But after two weeks of sitting there and doing nothing, they realized they’d have to do something to pay the rent and keep the lights on. They brainstormed and decided to expand beyond their usual demographic. Additionally, if Homestead can only open at 50-percent capacity in the coming months, they wanted to implement an idea that would carry over.

“We named it ‘The Humble Sandwich’ because we don’t want to confuse people,” Sassen said. “It’s created by Homestead, but it’s not the same experience as what Homestead is.”

The new lunch menu includes six sandwiches—such as grilled Cuban, roast turkey and Italian cold cut—and a couple of salads. Homestead, which is dinner-only, has a small kitchen, so it’s difficult for the chefs to cook lunch and prep for dinner at the same time. Sassen felt the sandwich was a good concept because it could be produced easily.

“And ever since the Genova Delicatessen closed, it was hard to get a really good sandwich around here,” he adds.

But he admits he didn’t become a chef to make sandwiches.

“I got into this business to create an experience where we could socialize, where we could create memories, where we could get to know each other on a personal level,” Sassen said.

That’s where his frustration and disappointment now reside. Not with the culinary changes, but with the fact that the social aspect has all but evaporated.

Joffe expresses a set of different concerns for Beauty’s Bagel Shop.

“It seems like we can keep doing this for a while, but it’s also scary starting to see other businesses open,” he said.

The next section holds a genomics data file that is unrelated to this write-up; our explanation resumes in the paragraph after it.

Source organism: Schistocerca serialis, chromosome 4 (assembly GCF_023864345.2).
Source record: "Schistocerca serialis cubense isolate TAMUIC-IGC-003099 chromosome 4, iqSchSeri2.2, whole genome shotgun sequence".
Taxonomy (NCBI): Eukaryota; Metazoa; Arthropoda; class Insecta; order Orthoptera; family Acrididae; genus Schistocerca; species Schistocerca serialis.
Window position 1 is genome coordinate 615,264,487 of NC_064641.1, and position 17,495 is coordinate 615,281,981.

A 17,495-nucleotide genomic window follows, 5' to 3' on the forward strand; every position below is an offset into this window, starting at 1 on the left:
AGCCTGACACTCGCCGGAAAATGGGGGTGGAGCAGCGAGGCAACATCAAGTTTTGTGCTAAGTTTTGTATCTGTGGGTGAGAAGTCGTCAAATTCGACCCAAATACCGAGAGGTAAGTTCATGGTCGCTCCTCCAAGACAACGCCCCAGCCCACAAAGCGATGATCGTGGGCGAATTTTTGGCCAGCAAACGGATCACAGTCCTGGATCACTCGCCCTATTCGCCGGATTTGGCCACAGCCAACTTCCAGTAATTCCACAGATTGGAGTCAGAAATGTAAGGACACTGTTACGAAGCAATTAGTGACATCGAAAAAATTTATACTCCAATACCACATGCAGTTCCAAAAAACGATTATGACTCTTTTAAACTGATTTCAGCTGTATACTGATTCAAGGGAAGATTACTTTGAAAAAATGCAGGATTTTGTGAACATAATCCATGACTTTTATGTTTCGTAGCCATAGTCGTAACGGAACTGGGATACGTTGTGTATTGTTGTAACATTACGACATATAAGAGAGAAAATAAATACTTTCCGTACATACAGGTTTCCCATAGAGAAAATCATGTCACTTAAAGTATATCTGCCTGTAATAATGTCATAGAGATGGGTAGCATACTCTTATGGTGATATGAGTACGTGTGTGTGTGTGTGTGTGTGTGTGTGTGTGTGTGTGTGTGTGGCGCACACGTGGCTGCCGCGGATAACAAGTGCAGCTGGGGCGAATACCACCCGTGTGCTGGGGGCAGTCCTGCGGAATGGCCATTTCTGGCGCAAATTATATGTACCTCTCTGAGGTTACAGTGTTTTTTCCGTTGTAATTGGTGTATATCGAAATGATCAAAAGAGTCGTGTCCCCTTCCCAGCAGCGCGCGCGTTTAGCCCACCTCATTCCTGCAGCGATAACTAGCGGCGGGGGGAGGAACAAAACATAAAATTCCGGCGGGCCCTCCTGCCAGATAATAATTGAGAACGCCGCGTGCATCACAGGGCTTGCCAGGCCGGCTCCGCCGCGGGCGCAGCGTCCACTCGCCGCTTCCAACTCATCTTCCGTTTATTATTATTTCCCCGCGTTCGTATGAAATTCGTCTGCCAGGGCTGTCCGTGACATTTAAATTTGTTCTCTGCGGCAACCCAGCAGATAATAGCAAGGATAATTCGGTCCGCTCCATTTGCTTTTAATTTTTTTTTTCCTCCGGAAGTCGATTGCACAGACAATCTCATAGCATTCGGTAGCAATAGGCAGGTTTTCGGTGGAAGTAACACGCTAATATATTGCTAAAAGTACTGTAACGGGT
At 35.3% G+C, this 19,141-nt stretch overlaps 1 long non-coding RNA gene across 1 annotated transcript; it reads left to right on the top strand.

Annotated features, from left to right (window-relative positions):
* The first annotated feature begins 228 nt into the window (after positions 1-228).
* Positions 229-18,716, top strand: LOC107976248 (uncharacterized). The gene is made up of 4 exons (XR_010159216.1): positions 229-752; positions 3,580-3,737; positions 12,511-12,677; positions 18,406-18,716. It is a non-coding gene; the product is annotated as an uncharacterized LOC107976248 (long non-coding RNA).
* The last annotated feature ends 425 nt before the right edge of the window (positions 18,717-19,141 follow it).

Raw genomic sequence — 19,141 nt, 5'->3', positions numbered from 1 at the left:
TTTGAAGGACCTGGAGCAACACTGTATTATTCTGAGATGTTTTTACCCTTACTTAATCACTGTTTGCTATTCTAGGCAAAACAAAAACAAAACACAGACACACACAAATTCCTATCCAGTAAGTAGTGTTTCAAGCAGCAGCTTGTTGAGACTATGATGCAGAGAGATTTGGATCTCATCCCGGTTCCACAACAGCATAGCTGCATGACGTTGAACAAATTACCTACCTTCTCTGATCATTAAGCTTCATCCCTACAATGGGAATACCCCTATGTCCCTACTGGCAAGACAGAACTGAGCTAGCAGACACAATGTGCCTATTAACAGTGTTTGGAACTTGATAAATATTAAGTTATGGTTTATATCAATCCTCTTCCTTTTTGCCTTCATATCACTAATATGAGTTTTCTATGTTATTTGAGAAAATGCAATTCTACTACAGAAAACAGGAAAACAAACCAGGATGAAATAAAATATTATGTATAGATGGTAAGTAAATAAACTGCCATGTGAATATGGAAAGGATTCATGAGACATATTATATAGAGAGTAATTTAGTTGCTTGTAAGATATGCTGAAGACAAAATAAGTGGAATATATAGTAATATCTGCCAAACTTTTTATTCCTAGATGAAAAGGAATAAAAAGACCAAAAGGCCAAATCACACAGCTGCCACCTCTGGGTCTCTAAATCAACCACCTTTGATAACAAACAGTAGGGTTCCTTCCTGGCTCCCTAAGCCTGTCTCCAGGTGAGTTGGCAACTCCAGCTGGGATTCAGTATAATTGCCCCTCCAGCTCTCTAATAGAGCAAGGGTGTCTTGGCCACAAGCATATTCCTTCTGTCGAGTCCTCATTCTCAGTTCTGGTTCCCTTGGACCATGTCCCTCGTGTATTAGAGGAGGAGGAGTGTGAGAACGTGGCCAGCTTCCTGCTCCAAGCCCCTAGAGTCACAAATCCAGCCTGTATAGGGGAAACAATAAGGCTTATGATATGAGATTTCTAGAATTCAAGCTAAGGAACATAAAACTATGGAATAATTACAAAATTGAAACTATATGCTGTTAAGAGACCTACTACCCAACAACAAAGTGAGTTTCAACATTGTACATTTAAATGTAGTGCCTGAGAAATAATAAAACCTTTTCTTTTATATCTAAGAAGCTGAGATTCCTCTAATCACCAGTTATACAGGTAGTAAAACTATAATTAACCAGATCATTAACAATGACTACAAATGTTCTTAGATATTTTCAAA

Despite customers telling Joffe and Remsen how much they miss their bagels, he’s faced with questions such as, “Are we going to lose our staff? Are we going to lose customers because now they might go to other places that have reopened?” That’s what scares him.

And then, of course, there is the fear of failure. Over the weekend, the well-established Pleasanton restaurant chain Specialty’s Café & Bakery announced that it will be permanently closing all of its 50 locations due to the economic impact of being forced to close. Meanwhile, the executive director of San Francisco’s Golden Gate Restaurant Association told the San Francisco Chronicle that as many as half of her association’s members could end up closing for good.

Michele LeProhn, the owner of Communitē Table in Oakland’s Laurel District, believes that “restaurants won’t open in the way things were on March 16 for a really long time.” She added, “For a really, really long time. And I don’t think even if we’re allowed to have people in here—we’re a wide space where it will be easy to get rid of 50 percent of our tables—I just don’t know that people will be comfortable coming in.”

Communitē Table, which serves “homestyle cooking,” was already equipped to prepare food to go.

“We’ve always had things that were always available both in the restaurant and to go, or only to go,” she said.

The restaurant never closed, but during the last couple of weeks in March, LeProhn noticed a decline in sales that she attributes to people stocking up on pantry items. But customers have returned now that they’re tired of cooking.

Despite having to cut her staff of 13 down to 6, LeProhn seems to be looking at a glass that’s half full.

“I feel pretty lucky actually,” she said. “I’m with people I like. My family is safe. Financially, I’m okay personally. A lot of people are having it much harder.”